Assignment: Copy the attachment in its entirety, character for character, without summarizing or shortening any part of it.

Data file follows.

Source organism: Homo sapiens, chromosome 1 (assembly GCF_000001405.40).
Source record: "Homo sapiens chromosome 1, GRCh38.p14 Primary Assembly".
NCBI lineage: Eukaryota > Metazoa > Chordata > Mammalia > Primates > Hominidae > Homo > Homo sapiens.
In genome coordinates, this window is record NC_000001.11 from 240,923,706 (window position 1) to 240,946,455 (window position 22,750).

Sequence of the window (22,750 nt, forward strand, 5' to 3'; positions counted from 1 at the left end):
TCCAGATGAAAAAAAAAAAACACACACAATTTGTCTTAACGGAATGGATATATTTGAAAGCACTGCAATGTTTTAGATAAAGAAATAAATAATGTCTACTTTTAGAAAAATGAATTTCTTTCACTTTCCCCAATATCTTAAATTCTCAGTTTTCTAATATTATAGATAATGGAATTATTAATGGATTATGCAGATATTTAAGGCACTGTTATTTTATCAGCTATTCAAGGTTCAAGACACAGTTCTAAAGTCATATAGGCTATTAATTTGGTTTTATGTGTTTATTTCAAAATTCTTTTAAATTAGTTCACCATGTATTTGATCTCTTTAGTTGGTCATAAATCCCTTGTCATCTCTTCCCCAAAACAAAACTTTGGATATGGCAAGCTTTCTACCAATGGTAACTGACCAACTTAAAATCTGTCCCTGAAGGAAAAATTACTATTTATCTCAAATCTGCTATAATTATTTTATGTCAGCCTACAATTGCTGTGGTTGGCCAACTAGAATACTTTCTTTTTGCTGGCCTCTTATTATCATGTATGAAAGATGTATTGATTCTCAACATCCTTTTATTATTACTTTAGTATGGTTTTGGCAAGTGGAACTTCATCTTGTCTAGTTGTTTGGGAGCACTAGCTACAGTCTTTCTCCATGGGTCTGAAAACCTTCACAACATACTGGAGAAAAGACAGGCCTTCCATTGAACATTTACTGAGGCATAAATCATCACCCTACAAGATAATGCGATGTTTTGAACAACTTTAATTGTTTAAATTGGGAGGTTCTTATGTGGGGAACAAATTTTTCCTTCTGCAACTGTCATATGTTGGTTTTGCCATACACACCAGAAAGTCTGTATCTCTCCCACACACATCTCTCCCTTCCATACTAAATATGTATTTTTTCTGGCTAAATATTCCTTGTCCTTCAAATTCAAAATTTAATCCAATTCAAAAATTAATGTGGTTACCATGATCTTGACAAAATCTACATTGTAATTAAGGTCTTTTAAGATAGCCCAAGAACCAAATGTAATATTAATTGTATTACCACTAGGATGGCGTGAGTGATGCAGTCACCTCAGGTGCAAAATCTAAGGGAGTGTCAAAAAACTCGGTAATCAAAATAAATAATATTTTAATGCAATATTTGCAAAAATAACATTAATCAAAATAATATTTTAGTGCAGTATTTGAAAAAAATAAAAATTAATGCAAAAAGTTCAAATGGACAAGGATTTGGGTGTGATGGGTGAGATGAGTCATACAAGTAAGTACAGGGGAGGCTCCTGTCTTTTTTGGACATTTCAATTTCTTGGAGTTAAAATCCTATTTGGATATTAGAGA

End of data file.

Source organism: Homo sapiens, chromosome 1 (assembly GCF_000001405.40).
Source record: "Homo sapiens chromosome 1, GRCh38.p14 Primary Assembly".
NCBI lineage: Eukaryota > Metazoa > Chordata > Mammalia > Primates > Hominidae > Homo > Homo sapiens.
In genome coordinates, this window is record NC_000001.11 from 240,923,706 (window position 1) to 240,946,455 (window position 22,750).

Sequence of the window (22,750 nt, forward strand, 5' to 3'; positions counted from 1 at the left end):
TCCAGATGAAAAAAAAAAAACACACACAATTTGTCTTAACGGAATGGATATATTTGAAAGCACTGCAATGTTTTAGATAAAGAAATAAATAATGTCTACTTTTAGAAAAATGAATTTCTTTCACTTTCCCCAATATCTTAAATTCTCAGTTTTCTAATATTATAGATAATGGAATTATTAATGGATTATGCAGATATTTAAGGCACTGTTATTTTATCAGCTATTCAAGGTTCAAGACACAGTTCTAAAGTCATATAGGCTATTAATTTGGTTTTATGTGTTTATTTCAAAATTCTTTTAAATTAGTTCACCATGTATTTGATCTCTTTAGTTGGTCATAAATCCCTTGTCATCTCTTCCCCAAAACAAAACTTTGGATATGGCAAGCTTTCTACCAATGGTAACTGACCAACTTAAAATCTGTCCCTGAAGGAAAAATTACTATTTATCTCAAATCTGCTATAATTATTTTATGTCAGCCTACAATTGCTGTGGTTGGCCAACTAGAATACTTTCTTTTTGCTGGCCTCTTATTATCATGTATGAAAGATGTATTGATTCTCAACATCCTTTTATTATTACTTTAGTATGGTTTTGGCAAGTGGAACTTCATCTTGTCTAGTTGTTTGGGAGCACTAGCTACAGTCTTTCTCCATGGGTCTGAAAACCTTCACAACATACTGGAGAAAAGACAGGCCTTCCATTGAACATTTACTGAGGCATAAATCATCACCCTACAAGATAATGCGATGTTTTGAACAACTTTAATTGTTTAAATTGGGAGGTTCTTATGTGGGGAACAAATTTTTCCTTCTGCAACTGTCATATGTTGGTTTTGCCATACACACCAGAAAGTCTGTATCTCTCCCACACACATCTCTCCCTTCCATACTAAATATGTATTTTTTCTGGCTAAATATTCCTTGTCCTTCAAATTCAAAATTTAATCCAATTCAAAAATTAATGTGGTTACCATGATCTTGACAAAATCTACATTGTAATTAAGGTCTTTTAAGATAGCCCAAGAACCAAATGTAATATTAATTGTATTACCACTAGGATGGCGTGAGTGATGCAGTCACCTCAGGTGCAAAATCTAAGGGAGTGTCAAAAAACTCGGTAATCAAAATAAATAATATTTTAATGCAATATTTGCAAAAATAACATTAATCAAAATAATATTTTAGTGCAGTATTTGAAAAAAATAAAAATTAATGCAAAAAGTTCAAATGGACAAGGATTTGGGTGTGATGGGTGAGATGAGTCATACAAGTAAGTACAGGGGAGGCTCCTGTCTTTTTTGGACATTTCAATTTCTTGGAGTTAAAATCCTATTTGGATATTAGAGA